This Link Will Self Destruct is an service wich you can use to send links to an private party. With the use of this service you are sure that the link is not shared or mis-used. You can place an password on the link and restrict the amount of clicks.
- Compact: Short URL. Ideal for sending over SMS and Twitter. Password recommended.
- Medium: Standard level of brute-force resistance to your Self-Destroying Hyperlinks.
- Secure: Long URL. Nearly impervious to brute-force attacks.
When someone accesses your SDH, the server will take 1 point away from the life of the hyperlink. When its life reaches 0, the file containing the hyperlink information will be shredded (learn more) from our server.
(Optional): You may also supply a password to your SDH. When users load the SDH in their web browser, they will be asked for the same password before they can continue to the destination URL. Supplying a password encrypts your destination URL.
- Pseudo-randomly generated self-destroying hyperlinks
- AES encryption for password-protected destination URLs
- Compact — 16 pseudorandom bytes (128 bits) are fed into an SHA1 hash, which is truncated.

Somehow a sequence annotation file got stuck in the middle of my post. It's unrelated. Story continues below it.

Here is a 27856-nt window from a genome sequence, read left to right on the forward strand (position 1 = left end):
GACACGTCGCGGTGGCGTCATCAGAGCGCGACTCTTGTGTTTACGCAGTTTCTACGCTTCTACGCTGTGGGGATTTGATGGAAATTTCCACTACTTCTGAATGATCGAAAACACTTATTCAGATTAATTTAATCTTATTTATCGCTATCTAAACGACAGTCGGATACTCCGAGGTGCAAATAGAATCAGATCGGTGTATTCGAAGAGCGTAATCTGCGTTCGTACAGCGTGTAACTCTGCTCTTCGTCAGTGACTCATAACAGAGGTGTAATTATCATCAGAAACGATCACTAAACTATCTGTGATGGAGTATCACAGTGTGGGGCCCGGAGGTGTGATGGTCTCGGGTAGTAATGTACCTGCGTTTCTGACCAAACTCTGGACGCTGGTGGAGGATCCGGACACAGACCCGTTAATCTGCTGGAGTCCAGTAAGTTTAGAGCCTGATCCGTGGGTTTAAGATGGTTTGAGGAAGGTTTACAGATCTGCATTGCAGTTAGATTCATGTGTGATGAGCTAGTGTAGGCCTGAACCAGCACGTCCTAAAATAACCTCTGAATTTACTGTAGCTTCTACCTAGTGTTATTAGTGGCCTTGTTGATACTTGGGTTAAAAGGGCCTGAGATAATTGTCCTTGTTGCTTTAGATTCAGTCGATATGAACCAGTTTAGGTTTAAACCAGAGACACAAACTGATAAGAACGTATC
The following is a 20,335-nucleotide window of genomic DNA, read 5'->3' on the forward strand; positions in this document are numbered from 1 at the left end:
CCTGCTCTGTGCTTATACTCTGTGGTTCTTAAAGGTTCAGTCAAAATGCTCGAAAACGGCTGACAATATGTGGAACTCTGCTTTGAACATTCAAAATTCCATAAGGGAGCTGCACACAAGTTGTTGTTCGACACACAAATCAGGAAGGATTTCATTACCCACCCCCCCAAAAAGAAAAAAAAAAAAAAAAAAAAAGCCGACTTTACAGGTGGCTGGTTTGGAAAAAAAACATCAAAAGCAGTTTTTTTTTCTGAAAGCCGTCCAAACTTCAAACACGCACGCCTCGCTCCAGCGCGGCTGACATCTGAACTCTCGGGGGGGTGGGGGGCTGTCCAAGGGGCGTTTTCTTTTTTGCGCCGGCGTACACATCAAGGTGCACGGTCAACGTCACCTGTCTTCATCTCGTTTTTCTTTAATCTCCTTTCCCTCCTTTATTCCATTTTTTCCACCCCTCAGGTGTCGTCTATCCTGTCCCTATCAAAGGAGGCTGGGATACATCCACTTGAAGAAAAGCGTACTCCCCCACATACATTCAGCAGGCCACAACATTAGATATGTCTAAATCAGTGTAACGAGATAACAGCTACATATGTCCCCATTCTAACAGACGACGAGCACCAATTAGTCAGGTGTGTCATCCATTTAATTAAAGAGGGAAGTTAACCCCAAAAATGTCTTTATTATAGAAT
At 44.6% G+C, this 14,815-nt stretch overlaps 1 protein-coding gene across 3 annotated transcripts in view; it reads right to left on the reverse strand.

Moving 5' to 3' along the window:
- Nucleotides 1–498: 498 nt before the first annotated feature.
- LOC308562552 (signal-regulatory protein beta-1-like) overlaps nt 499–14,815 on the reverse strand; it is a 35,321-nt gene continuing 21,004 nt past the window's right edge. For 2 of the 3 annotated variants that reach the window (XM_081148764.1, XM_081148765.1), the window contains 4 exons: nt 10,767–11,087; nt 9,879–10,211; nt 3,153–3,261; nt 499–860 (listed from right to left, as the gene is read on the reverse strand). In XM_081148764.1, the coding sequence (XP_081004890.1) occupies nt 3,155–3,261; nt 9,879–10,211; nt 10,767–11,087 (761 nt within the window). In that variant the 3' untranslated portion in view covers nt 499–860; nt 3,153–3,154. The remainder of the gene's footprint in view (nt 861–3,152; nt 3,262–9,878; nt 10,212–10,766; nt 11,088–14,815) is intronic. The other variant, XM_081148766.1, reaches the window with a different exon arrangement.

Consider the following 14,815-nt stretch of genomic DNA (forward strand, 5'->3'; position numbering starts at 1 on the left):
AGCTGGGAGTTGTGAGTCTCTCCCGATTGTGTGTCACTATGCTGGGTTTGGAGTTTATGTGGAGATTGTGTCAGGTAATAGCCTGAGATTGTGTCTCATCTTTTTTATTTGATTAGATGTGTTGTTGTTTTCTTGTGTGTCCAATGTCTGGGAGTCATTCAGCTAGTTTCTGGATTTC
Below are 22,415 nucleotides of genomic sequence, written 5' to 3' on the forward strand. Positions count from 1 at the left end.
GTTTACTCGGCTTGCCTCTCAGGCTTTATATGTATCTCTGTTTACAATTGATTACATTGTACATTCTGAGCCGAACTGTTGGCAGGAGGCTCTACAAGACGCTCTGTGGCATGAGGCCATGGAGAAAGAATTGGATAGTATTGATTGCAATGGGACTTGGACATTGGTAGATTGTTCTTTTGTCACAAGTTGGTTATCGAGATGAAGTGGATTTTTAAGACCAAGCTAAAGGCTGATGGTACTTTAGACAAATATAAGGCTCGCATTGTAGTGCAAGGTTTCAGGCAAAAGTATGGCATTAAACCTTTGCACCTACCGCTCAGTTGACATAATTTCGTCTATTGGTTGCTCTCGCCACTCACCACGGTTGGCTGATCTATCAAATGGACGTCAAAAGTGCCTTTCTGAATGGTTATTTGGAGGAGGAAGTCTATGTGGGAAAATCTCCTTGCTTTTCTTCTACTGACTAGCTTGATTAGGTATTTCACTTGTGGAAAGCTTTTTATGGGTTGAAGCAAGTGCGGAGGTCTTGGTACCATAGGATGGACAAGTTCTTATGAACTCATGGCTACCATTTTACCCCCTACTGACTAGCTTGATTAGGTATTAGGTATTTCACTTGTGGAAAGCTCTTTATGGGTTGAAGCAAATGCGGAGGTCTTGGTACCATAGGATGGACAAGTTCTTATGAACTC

- Medium — 20 pseudorandom bytes (160 bits) are fed into an SHA1 hash, which is truncated.
- Secure — 20 pseudorandom bytes (160 bits) plus another 20 random bytes (160 bits) are fed into an HMAC-SHA1 hash, which is NOT truncated.
The end result is a base-36 number preceded by the letter "u". For example, if you generate 1w8a2, then the URL you are provided is https://tlwsd.in/u1w8a2.
- The SHA-512 hash is taken of the password.
- The hash generated in step 1 is split in half. The first half is stored for hash-comparison. The second half is used as the encryption key.
- The SHA-256 hash is taken of the password.
- The password is encrypted with AES-256-CBC (IV = SHA256(password))
My reasoning for this is as follows: Since the SHA-512 hash is split in half, you end up with two 256-bit values that resulted from the same input but do not reveal the other's value. Combine this with a third 256-bit value (to use for an Initialization Vector) from the same input, and it becomes to possible to store a hash of the password while still having two more-or-less independent values for the key and IV for AES-256-CBC encryption.
Even if I were a malicious user, having SHA-512-Left does not give me SHA-512-Right, nor SHA-256 and especially not AES-256-CBC.
Line 1 is the number of times this link can be used again.
Line 2 is the stored hash of the user-supplied password.
Line 3 is the AES-encrypted URL.